Malocclusion and Orthodontics (cont.)
IN THIS ARTICLE
Exams and Tests
During routine dental visits, your dentist typically looks for developing malocclusion. Talk with your dentist about any oral habits (such as a child's use of a pacifier) or problems with speech, chewing, or pain. Your dentist may suggest an orthodontic evaluation.
An orthodontist will:
Orthodontic treatment uses appliances, tooth removal, or surgery to fix the way teeth and jaws are aligned. There are many ways to treat poor bite (malocclusion). Expert opinions differ about when to start treatment. Your dentist or orthodontist may give you a choice between early or later treatment or may prefer one specific approach.
The general categories of orthodontic devices (appliances) are functional and fixed.
Functional appliances use the muscle action from speaking, eating, and swallowing to create forces that move teeth and align the jaws. See a picture of a functional appliance.
Fixed orthodontic appliances are sets of wires and brackets cemented to the teeth. These are commonly called braces. Over a period of about 24 to 28 months, the wires are tightened and adjusted, gradually applying enough force to move the teeth (bone remodeling).
Retainers are removable appliances made of molded plastic and wire. They hold the teeth in place after braces are taken off. If the teeth start to move back out of position, the orthodontist may bond a short retaining wire to the back of some teeth. This wire will hold the teeth in place.
Child and teen treatment
The aim of treatment in the childhood and teen years is to move permanent teeth into place. The orthodontist will time the treatments to match your child's natural growth spurts.
Treatment for crowding, the most common malocclusion problem, may mean removing (extracting) some permanent teeth. But orthodontists avoid removing permanent teeth when they can.
The malocclusion treatments for children and adolescents are:
Orthodontic treatment for malocclusion is a popular option for adults, due in part to better technology. In the past, wide silver bands held braces in place. Today they are less obvious. Instead of the wide bands, a small metal or ceramic fastener is bonded to each tooth, and a narrow wire passes through the fasteners.
New options include:
Lingual braces and aligners don't work for everyone. They aren't options for children. Your orthodontist can tell you the best choices for your situation.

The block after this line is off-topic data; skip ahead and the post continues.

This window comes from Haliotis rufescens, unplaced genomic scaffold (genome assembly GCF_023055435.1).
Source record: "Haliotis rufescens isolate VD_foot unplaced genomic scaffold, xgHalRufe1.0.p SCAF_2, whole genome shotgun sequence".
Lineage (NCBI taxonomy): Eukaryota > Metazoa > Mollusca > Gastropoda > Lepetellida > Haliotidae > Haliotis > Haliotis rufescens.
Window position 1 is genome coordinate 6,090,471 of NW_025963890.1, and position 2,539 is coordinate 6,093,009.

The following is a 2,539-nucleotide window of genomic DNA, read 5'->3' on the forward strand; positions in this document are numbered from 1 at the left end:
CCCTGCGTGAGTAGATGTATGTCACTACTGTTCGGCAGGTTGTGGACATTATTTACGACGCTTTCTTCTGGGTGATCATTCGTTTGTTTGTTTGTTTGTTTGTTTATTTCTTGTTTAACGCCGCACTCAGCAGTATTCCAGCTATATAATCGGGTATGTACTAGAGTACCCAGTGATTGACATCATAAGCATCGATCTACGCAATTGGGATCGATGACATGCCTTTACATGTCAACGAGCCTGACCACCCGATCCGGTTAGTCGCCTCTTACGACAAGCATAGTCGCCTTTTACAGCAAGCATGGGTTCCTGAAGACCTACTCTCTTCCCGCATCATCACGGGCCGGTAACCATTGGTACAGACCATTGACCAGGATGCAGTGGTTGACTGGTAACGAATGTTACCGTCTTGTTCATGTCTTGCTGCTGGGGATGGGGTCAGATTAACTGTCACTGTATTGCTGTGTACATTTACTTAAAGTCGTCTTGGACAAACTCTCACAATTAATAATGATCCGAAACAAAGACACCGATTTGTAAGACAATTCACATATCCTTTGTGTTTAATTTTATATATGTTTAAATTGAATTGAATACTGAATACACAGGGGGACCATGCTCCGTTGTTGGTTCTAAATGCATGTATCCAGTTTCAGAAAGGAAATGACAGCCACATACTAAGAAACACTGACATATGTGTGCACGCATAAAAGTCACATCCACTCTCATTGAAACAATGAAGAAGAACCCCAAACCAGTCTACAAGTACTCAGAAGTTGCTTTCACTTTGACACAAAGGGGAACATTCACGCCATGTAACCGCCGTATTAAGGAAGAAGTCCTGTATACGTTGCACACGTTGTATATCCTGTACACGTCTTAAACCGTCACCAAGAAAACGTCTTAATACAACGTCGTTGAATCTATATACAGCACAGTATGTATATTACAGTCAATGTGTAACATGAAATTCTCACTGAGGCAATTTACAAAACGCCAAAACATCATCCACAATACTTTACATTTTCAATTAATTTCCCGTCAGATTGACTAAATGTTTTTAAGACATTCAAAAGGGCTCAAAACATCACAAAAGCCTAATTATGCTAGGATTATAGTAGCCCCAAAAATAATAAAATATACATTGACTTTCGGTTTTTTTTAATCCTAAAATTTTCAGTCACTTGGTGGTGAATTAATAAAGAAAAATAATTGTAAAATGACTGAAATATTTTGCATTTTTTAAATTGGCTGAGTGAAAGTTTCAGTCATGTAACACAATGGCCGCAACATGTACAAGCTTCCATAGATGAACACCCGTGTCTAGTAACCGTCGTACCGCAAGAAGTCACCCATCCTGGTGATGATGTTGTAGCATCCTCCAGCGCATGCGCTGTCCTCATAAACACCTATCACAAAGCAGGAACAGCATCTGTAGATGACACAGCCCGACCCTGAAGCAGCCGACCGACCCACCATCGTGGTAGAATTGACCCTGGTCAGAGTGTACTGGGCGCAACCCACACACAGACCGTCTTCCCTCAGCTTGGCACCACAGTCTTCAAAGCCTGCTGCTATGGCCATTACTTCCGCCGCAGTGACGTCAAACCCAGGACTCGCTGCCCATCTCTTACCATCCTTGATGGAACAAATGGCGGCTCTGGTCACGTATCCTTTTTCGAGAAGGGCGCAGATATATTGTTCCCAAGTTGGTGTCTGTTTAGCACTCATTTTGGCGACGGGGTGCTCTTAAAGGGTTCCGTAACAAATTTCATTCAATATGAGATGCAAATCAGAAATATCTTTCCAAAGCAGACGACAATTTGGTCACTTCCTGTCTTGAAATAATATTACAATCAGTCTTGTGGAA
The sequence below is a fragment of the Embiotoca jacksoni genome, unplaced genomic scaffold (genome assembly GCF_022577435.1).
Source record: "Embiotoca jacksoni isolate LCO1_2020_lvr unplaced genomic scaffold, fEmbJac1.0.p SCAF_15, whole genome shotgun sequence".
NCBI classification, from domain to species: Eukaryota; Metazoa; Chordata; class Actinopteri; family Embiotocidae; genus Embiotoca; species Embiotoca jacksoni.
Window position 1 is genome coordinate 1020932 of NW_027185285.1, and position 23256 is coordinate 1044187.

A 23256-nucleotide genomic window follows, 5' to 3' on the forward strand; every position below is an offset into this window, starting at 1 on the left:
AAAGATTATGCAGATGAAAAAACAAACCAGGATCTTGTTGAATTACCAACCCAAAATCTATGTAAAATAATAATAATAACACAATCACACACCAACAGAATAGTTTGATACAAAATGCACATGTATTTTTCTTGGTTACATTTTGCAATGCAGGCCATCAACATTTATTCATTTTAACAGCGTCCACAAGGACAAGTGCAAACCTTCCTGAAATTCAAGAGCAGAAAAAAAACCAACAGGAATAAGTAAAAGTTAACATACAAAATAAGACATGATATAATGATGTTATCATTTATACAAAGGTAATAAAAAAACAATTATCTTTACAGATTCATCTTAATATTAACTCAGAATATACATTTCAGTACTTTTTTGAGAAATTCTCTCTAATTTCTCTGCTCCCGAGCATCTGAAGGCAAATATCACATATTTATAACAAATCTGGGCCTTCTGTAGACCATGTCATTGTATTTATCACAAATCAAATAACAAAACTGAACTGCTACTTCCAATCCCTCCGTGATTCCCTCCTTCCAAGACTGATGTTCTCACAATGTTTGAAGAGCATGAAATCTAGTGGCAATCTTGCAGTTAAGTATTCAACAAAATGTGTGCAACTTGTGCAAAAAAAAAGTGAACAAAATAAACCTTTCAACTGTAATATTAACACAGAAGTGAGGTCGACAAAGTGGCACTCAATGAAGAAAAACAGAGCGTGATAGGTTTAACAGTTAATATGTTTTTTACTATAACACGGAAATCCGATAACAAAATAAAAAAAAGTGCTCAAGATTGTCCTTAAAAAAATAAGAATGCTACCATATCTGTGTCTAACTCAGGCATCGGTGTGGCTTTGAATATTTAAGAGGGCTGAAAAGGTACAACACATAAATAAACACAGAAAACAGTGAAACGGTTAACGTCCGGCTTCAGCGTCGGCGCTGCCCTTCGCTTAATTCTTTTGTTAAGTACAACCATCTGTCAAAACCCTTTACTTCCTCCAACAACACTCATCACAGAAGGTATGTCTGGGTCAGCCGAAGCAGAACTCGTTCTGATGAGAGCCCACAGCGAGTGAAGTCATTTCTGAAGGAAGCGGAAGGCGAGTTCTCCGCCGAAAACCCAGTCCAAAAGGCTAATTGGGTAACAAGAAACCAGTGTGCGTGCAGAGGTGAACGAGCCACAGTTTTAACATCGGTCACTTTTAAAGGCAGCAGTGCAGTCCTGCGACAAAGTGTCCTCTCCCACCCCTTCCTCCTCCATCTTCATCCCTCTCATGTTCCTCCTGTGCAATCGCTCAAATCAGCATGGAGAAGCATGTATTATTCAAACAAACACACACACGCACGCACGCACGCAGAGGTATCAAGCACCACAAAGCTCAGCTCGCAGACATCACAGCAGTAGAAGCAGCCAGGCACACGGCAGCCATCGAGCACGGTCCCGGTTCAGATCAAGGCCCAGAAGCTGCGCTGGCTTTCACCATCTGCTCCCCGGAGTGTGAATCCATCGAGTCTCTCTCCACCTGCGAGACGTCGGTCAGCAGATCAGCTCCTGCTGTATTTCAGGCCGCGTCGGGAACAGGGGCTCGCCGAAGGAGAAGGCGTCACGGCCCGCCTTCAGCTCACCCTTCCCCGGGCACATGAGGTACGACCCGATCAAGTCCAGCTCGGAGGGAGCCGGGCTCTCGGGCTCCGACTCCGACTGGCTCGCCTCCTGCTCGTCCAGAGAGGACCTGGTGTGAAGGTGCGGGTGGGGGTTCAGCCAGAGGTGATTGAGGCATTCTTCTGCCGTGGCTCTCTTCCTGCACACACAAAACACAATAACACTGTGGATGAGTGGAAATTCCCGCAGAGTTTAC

Orthodontic treatment for adults may also involve:
Most adults have little or no jaw growth. This means that surgery is the only way to correct jaw-related bite problems. Some adults may benefit from simply camouflaging, or hiding, a jaw-related problem. Using braces, the orthodontist can move the teeth so that they fit together, despite the jaw discrepancy. But surgery is the best way to treat more severe jaw problems.
What To Think About
Some cases of malocclusion clearly require orthodontic treatment to straighten teeth. In many cases, though, the decision is a matter of personal choice. Besides looking nice, straight teeth can improve how you bite, chew, and speak. They are also less prone to decay, gum disease, and injury.
The timing of treatment is ultimately up to you and your child or teen. Talk with your orthodontist about the pros and cons of treatment options.
Orthodontic treatment isn't an exact science. The average treatment time is about 2 years, but it can take longer than planned. Usually, adult treatment takes longer than a child's treatment. The treatment time can vary, so ask your dentist how long it may last for you.
After treatment ends, teeth often begin to shift. Molded plastic retainers, usually worn at night, help prevent this tooth movement. You may need a retainer for an indefinite amount of time.
Orthodontic treatment is costly. Most medical and dental insurance plans don't pay for orthodontics. Before deciding on treatment, ask about the projected cost, terms of payment, and terms of the treatment contract.
Orthodontic treatment doesn't pose risks to adults who have healthy teeth and gums. But adults who have gum (periodontal) disease must first get treatment from a periodontist to avoid possible gum damage or tooth loss. Orthodontic treatment sometimes can make preexisting gum conditions worse.
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